Last July I reviewed and ranked the Six Gluten-Free Beers available at the LCBO from best to worst. None of the G-free delights really hit the spot and I was not ready to recommend any of them. For those who must go gluten-free my big tip was to drink a good craft cider instead. Read the story & ratings here: A BRUTALLY-HONEST REVIEW OF THE LCBO’S SIX GLUTEN-FREE BEERS
I am now here to give an update to my less than stellar reviews: there are two brilliant exceptions in the G-Free world that even a beer-loving Certified Cicerone can stand behind.
Montreal’s Glutenberg fashions five flavourful brews from a mix of various grains, including quinoa corn, millet and buckwheat. Their brews have bold, clean flavours and heavier bodies than their G-free competitors, best of the bunch are the American Pale and Red Ales. Albertans can pick them up easily from Sobey’s, Co-op and other grocery chains, while Ontarians have to private order from Keep 6 Imports for now—but the Blonde is coming to the LCBO soon. Glutenberg’s offerings are stellar, however they are distinctly different in flavour than your average Pale Ale or Blonde.
That’s because, like most gluten-free brews on the market, they’re made with alternative grains like quinoa, spelt, corn rice or sorghum, and it’s tough to duplicate the body and flavour of barley.
That’s not the case with Brunehaut’s line of organic, (almost) gluten-free, vegan ales. I was blown away by the rich body and signature fruity and spicy flavours of their four gluten-free ales. This old-school Belgian brewery, founded in 1890, de-glutenizes its estate-grown barley malt, and claims there are less than 5 ppm ofgluten remaining in the malt. Like the breweries other ales, these are bottle-fermented and use a signature peppery and fruity Belgian yeast. The newest release, a Belgian-style witbier is a great patio sipper: crisp and slightly acidic with bright orange peel, lemon and coriander flavours. It substitutes wheat malt for buckwheat and millet, so it misses that sticky, mouth-coating fluffiness of traditional witbiers, but hits the mark on every other characteristic.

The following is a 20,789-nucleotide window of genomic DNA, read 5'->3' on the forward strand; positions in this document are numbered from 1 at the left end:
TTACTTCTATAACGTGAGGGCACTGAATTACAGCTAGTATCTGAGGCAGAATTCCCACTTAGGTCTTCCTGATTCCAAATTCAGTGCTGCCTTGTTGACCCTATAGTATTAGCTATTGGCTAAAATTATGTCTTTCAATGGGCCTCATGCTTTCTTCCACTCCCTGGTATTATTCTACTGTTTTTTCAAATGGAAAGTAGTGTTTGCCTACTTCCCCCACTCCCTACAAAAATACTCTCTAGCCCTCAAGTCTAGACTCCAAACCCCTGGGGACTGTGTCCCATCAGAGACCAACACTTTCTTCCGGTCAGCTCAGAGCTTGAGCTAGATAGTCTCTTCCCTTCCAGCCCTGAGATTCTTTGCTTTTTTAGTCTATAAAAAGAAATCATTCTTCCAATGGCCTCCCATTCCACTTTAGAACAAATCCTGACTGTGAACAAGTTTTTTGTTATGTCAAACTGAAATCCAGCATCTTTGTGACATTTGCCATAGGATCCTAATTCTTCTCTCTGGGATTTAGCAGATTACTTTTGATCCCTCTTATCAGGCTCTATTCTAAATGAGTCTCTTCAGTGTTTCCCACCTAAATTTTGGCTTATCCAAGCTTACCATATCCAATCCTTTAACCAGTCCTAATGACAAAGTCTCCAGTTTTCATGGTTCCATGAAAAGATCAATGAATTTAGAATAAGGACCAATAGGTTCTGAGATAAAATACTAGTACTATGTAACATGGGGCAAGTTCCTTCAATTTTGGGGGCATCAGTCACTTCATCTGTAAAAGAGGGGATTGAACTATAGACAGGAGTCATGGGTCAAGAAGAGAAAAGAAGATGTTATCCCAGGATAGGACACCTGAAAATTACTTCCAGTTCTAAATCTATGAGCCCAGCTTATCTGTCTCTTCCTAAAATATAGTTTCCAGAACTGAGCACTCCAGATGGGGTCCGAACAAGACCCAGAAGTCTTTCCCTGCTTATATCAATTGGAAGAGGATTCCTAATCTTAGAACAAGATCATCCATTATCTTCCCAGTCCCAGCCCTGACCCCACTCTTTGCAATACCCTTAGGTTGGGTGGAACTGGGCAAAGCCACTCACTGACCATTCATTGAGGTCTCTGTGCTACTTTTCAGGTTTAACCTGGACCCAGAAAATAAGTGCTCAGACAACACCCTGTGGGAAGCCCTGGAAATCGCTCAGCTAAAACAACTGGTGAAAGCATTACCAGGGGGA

The triple is my favourite: an 8% ABV beauty with light apple and pear aromas, a honeyed-fruit flavour balanced by a crack of white pepper and hint of bittering hops and an impressively full and rich body. The amber is a close runner-up—its caramelized flavours make it a natural partner for grilled or stewed dishes, like barbecue ribs and chilli. A number of liquor and grocery stores in Alberta carry the beers, including Sobeys Liquor Stores, Sherbrooke Liquor and CRAFT. And in Ontario, the beers can be privately ordered through It’s an Eco Life—itsanecolife.com—and are on offer at Toronto’s Bar Hopand Monk’s Kettle, at Il Fornello in Oakville and Richmond Hill, and at Brother’s Bistro in Ottawa.
While a de-glutenized barley might not be a strict enough line for some diets (the products are under 5 ppm gluten content) it’s using this grain as the base that makes the ales so indistinguishable from other Belgian-style brews. For now, there’s no other gluten-free beer that’s readily available in Canada that comes close to the real thing.
ONE TO WATCH: Snowman Brewing, based out of Toronto, is doing some remarkably good ales and even malting their own grains—but for now their tipples are only available at some southern Ontario bars and restaurants, which is why I haven’t included them in this round up. They are one to watch though!